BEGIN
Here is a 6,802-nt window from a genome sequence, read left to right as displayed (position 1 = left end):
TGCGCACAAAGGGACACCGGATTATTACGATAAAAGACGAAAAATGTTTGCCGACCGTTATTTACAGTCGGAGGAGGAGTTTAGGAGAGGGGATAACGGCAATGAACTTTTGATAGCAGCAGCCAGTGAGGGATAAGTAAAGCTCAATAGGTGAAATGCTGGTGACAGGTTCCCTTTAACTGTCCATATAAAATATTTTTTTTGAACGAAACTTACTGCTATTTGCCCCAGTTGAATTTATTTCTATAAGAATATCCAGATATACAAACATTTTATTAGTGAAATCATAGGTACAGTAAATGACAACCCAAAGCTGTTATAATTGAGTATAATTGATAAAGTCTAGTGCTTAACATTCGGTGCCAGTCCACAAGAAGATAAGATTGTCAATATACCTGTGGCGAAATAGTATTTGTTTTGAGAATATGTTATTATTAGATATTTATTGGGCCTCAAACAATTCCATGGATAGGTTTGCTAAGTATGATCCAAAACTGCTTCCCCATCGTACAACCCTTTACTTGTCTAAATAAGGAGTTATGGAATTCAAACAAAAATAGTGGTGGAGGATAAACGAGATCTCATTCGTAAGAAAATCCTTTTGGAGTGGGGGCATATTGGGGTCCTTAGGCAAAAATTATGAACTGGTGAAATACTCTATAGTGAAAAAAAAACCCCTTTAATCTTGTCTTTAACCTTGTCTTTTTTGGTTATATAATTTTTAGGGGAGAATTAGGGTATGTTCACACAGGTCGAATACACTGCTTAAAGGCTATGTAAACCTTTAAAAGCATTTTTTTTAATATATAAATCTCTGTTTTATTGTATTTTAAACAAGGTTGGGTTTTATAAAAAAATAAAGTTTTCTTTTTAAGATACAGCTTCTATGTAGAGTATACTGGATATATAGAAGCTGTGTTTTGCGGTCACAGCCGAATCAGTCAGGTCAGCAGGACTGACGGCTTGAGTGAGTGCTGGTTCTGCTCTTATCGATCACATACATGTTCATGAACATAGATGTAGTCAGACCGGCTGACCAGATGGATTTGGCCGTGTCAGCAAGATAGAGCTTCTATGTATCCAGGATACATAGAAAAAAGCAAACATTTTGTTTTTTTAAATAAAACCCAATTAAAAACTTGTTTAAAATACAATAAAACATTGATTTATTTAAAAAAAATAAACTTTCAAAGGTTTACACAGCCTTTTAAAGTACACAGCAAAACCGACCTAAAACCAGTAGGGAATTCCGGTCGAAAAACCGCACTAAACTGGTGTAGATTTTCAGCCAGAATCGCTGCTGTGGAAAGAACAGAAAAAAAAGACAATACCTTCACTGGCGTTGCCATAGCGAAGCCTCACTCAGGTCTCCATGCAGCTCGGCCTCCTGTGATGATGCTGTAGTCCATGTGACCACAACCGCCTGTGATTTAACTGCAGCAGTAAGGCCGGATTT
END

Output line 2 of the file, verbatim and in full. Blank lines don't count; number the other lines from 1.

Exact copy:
TGCGCACAAAGGGACACCGGATTATTACGATAAAAGACGAAAAATGTTTGCCGACCGTTATTTACAGTCGGAGGAGGAGTTTAGGAGAGGGGATAACGGCAATGAACTTTTGATAGCAGCAGCCAGTGAGGGATAAGTAAAGCTCAATAGGTGAAATGCTGGTGACAGGTTCCCTTTAACTGTCCATATAAAATATTTTTTTTGAACGAAACTTACTGCTATTTGCCCCAGTTGAATTTATTTCTATAAGAATATCCAGATATACAAACATTTTATTAGTGAAATCATAGGTACAGTAAATGACAACCCAAAGCTGTTATAATTGAGTATAATTGATAAAGTCTAGTGCTTAACATTCGGTGCCAGTCCACAAGAAGATAAGATTGTCAATATACCTGTGGCGAAATAGTATTTGTTTTGAGAATATGTTATTATTAGATATTTATTGGGCCTCAAACAATTCCATGGATAGGTTTGCTAAGTATGATCCAAAACTGCTTCCCCATCGTACAACCCTTTACTTGTCTAAATAAGGAGTTATGGAATTCAAACAAAAATAGTGGTGGAGGATAAACGAGATCTCATTCGTAAGAAAATCCTTTTGGAGTGGGGGCATATTGGGGTCCTTAGGCAAAAATTATGAACTGGTGAAATACTCTATAGTGAAAAAAAAACCCCTTTAATCTTGTCTTTAACCTTGTCTTTTTTGGTTATATAATTTTTAGGGGAGAATTAGGGTATGTTCACACAGGTCGAATACACTGCTTAAAGGCTATGTAAACCTTTAAAAGCATTTTTTTTAATATATAAATCTCTGTTTTATTGTATTTTAAACAAGGTTGGGTTTTATAAAAAAATAAAGTTTTCTTTTTAAGATACAGCTTCTATGTAGAGTATACTGGATATATAGAAGCTGTGTTTTGCGGTCACAGCCGAATCAGTCAGGTCAGCAGGACTGACGGCTTGAGTGAGTGCTGGTTCTGCTCTTATCGATCACATACATGTTCATGAACATAGATGTAGTCAGACCGGCTGACCAGATGGATTTGGCCGTGTCAGCAAGATAGAGCTTCTATGTATCCAGGATACATAGAAAAAAGCAAACATTTTGTTTTTTTAAATAAAACCCAATTAAAAACTTGTTTAAAATACAATAAAACATTGATTTATTTAAAAAAAATAAACTTTCAAAGGTTTACACAGCCTTTTAAAGTACACAGCAAAACCGACCTAAAACCAGTAGGGAATTCCGGTCGAAAAACCGCACTAAACTGGTGTAGATTTTCAGCCAGAATCGCTGCTGTGGAAAGAACAGAAAAAAAAGACAATACCTTCACTGGCGTTGCCATAGCGAAGCCTCACTCAGGTCTCCATGCAGCTCGGCCTCCTGTGATGATGCTGTAGTCCATGTGACCACAACCGCCTGTGATTTAACTGCAGCAGTAAGGCCGGATTT